To make it all happen the image was photographed in 2 locations and then blended together in post.

 

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Practicing; #The100dayProject

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Last year I spent almost a month in Buenos Aires.

Half of that time was vacation, during which we took 2 hours of tango lessons every day. It left me with some amazing experiences, some basic Tango skills too embarrassing to ever use in public, and a very obvious reminder.

During these 2 weeks we got to know our tango instructors quite well. They were master dancers at the very top of their game, but they would still, every week, take lessons from other dancers. I was curious about this and in conversation asking why, the answer was the quite obvious; One can always get better and always learn a different way of moving.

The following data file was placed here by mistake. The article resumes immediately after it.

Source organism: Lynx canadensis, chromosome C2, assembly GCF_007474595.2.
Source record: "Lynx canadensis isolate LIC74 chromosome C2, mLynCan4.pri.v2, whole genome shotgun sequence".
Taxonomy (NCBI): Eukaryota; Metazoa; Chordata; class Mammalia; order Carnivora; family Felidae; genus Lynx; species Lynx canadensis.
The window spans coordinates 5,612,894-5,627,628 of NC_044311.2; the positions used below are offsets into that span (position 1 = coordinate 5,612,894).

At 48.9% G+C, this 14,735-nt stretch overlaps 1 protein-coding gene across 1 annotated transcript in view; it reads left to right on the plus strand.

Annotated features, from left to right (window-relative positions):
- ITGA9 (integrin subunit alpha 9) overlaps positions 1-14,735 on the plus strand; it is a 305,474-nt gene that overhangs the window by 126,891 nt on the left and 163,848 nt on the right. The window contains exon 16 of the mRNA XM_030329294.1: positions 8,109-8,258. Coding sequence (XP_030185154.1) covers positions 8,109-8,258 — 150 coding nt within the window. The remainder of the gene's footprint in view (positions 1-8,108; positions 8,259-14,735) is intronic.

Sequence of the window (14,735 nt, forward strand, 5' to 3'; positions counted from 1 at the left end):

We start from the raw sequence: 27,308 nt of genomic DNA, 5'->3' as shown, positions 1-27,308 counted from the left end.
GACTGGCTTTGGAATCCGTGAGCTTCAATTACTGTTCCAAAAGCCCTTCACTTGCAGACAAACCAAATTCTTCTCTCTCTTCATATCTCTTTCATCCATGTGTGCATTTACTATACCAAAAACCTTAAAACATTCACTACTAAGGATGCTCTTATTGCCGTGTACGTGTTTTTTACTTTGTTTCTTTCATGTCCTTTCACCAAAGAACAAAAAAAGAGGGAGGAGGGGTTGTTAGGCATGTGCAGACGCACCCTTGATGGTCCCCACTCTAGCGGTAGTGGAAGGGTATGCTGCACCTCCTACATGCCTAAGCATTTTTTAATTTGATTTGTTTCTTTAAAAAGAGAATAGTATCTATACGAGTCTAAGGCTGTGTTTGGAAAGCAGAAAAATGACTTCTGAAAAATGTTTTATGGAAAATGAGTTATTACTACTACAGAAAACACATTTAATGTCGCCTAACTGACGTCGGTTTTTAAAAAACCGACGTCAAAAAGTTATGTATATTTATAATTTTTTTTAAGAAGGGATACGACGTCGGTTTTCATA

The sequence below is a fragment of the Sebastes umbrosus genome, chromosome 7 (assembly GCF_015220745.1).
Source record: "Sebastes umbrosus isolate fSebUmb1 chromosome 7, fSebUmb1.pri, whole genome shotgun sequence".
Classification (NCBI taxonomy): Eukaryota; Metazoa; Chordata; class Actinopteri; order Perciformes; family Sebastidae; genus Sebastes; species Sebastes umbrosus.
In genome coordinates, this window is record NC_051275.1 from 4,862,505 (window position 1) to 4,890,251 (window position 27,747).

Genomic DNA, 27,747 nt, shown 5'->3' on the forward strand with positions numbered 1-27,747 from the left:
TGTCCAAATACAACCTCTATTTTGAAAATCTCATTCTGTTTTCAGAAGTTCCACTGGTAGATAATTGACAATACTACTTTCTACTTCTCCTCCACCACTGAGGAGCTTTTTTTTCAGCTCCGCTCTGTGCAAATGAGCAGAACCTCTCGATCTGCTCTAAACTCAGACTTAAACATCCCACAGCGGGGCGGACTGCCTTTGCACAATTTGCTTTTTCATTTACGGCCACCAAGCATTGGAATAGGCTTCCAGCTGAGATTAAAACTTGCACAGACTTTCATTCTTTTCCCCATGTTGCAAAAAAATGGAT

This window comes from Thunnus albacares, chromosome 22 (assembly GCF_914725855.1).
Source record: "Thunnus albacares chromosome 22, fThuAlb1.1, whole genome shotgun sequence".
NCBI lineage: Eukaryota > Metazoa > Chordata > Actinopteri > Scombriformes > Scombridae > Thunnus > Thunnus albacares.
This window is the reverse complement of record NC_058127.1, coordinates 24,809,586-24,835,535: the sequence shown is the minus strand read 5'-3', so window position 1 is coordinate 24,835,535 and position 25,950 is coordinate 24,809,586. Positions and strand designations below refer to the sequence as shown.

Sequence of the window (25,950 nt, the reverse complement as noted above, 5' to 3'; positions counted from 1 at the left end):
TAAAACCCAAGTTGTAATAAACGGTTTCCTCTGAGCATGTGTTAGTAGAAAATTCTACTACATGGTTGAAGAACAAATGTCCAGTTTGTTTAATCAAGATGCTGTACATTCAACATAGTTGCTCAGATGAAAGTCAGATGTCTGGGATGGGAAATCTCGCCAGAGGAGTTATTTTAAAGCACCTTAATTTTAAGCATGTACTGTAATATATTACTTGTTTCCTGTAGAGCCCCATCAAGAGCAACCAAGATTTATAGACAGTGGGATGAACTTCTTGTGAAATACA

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I often feel that as a photographer I am in a bit of a learning vacuum. It is learning by doing and exploring, but not with the constant input of a mentor’s direction. I constantly think about the tango dancers in Buenos Aires and them learning from others every single week, and I recognize I crave this.
The best athletes all have coaches. They push forward on their own but always with guidance. Why would us photographers work different?

The environment for a location photographer like myself, putting in 250 days a year of travel, is not very conducive to a classic mentoring environment, so I’m not quite sure what this will look like for me. I have done a few workshops with other photographers, and go to lectures given by all kinds of inspiring people as often as I can.  This helps, but it is not a classic “master”…